One of the reasons I learned to fly was to enable me to visit my family more often. My mom lives in Tampa, dad's in Homosassa, and Maureen's family is in Palm Beach County. There's no easy way to get to any of these places. All of them take from 3 to 6 hours depending on the number of tourists clogging the roads with their gas guzzling SUVs.
Getting to Tampa takes 1 hour 10 minutes in a Warrior and Crystal River (near Homosassa) takes only 55 minutes--assuming no wind. As an added bonus, there are no SUVs in the air!
Next week is my dad's birthday, so I planned a trip to Homosassa to spend some time celebrating. Since the afternoon and evening weather in Florida this time of year generally calls for thunderstorms, I planned to spend the night and fly home Sunday morning arriving in time for my instrument lesson at noon.
Friday night, I went to the Jaguar's game, but left early so I could get some sleep before my flight. I stayed up a little later than planned as I was fiddling with my flight plan and my GPS. I'm pretty meticulous in my flight preparation, and sometimes this takes me longer as a result.
Nevertheless, I got up fairly early and headed out to the airport. The sky was full of clouds that were formed by the early morning mist burning off. Winds aloft were forecast from a northerly direction, and I expected that to give me a slightly shorter flight.
My preflight showed that the tanks were nowhere near full, so I had to wait for refueling. I also discovered that the left position light was burned out, so no return at night was going to be possible--good thing I planned to spend the night! At least the strobes were working--they had not been working the last three times I flew N6033H.
I strapped in, got organized and went through the checklist. The engine caught after just a few blades and all instruments were in the green.
Whenever I go cross-country, I always get flight following. I usually file a flight plan, but I generally don't activate it. More on the reasons for that in another post. I made my call up to ground control at Craig Municipal and was greeted by a voice that I didn't recognize. It took a bit longer than usual for the ground controller to respond, so I figured he was getting a sip of coffee, or perhaps he was handling both tower and ground responsibilities. I advised him of my intent to fly to CGC at 6,500 feet and requested flight following. He took quite a while to respond and finally gave me a squawk code, but never cleared me to taxi. As I waited, a couple of other pilots requested taxi clearance, but no flight following and they were cleared to taxi to runway 32. After inputting the squawk code, I called the ground controller again and asked him what runway would he like me to taxi to. I was greeted by a more familiar voice that cleared me to 32 after a company Cessna was clear of Bravo-4.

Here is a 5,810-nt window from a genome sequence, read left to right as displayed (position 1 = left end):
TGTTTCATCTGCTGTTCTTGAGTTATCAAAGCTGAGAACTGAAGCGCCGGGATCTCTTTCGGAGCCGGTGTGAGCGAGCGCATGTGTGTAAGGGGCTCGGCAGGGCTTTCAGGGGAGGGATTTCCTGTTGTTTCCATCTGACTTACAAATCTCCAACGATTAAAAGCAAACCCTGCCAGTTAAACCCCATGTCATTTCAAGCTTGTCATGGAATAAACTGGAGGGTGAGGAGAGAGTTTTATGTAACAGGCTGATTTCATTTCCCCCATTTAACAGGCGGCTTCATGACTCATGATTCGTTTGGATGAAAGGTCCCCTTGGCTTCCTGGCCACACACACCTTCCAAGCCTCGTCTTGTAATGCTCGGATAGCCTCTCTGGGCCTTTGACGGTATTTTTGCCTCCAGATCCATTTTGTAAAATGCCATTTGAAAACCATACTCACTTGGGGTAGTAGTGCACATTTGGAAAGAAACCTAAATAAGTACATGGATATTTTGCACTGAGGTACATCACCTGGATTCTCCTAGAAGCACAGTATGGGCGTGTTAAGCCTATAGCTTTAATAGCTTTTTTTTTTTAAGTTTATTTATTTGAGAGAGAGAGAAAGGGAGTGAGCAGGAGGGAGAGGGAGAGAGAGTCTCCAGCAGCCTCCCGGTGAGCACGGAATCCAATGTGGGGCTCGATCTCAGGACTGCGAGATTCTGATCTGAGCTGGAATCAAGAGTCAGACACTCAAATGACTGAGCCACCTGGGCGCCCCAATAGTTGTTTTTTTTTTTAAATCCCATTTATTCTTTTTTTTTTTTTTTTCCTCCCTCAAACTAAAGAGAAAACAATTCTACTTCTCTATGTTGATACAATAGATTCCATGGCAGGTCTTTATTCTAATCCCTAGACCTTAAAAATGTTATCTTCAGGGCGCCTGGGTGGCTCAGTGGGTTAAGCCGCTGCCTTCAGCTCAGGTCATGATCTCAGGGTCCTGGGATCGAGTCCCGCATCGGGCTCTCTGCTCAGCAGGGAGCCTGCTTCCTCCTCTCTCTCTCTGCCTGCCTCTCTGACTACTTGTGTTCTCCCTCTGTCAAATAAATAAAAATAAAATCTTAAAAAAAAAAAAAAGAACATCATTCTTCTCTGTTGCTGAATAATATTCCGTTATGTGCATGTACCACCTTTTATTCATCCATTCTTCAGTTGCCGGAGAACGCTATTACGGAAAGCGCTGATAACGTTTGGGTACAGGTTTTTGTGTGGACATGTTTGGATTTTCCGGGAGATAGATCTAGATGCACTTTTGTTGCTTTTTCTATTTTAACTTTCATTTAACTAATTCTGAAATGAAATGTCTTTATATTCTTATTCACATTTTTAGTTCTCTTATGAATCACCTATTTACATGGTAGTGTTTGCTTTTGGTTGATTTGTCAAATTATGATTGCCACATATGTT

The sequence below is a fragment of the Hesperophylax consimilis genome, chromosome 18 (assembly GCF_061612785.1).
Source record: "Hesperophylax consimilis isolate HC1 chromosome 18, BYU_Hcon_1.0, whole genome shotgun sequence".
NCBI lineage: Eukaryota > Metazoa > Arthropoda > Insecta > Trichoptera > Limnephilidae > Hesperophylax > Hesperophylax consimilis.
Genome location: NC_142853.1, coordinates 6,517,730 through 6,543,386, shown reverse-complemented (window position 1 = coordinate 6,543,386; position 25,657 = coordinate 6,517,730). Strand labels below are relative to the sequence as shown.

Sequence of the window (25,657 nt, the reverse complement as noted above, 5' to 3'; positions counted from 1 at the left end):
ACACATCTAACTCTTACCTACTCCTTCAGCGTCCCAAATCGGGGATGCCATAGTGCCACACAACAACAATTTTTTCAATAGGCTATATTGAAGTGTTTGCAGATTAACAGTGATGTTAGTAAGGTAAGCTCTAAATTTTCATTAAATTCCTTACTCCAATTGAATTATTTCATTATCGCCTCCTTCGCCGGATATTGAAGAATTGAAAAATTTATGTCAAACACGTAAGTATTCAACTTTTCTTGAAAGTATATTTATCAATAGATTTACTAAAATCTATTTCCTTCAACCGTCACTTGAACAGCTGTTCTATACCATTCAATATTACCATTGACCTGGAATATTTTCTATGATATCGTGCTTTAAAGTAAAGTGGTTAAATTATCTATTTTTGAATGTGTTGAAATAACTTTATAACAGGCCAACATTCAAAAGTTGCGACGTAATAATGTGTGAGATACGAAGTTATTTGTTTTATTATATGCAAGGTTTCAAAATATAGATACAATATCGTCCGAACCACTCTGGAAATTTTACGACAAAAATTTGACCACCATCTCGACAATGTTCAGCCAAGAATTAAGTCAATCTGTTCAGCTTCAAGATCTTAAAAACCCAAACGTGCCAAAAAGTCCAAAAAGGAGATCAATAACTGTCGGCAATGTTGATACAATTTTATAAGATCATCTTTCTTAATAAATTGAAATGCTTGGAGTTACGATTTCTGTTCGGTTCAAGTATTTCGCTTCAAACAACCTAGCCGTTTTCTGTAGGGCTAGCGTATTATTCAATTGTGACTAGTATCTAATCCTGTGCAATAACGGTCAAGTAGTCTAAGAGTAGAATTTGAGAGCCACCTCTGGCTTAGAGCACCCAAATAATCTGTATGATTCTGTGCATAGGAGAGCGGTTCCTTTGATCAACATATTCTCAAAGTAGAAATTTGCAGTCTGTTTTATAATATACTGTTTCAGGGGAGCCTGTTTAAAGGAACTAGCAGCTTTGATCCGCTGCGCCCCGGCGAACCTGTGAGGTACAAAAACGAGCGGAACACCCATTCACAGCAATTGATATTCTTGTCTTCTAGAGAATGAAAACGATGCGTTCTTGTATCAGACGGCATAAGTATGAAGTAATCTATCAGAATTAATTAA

As soon as the Cessna passed, I taxied to 32 and completed most of the pre-flight checks on the roll. This involves verifying that the flight controls work, engine gauges and flight instruments are working properly, a check of the annunciator lights, and setting the heading indicator. This meant that my runup would take less time as it would only involve checking the magnetos, alternator, vacuum, carb heat and one more check of the auxilliary fuel pump.
I approached the hold short line at 32 and announced to the tower that I was ready to go at 32 and I was immediately cleared for takeoff and left turn for my southwest departure. It was lights, camera, action, showtime at 9:50am.
With just me in the plane, she climbed at better than 700 fpm, which was nice. Using the GPS and the VOR, I maneuvered on course after reaching 500 feet. The tower then handed me off to Jacksonville Approach. Approach responded quickly and that's always nice when flying VFR. On busy days, they often ignore VFR flights and it is always better to have a controller watching out for traffic in addition to watching for yourself.
Climbout was uneventful although I had to adjust my course to avoid some clouds between 3000 and 4000 feet. I reached my climbout point precisely as I had calculated and I gave myself a mental pat on the back. Of course, if I had followed the charts in the POH, I would have missed the calculation by about 2 miles and 60 seconds. A little experience with the plane goes a long way.
---more to follow---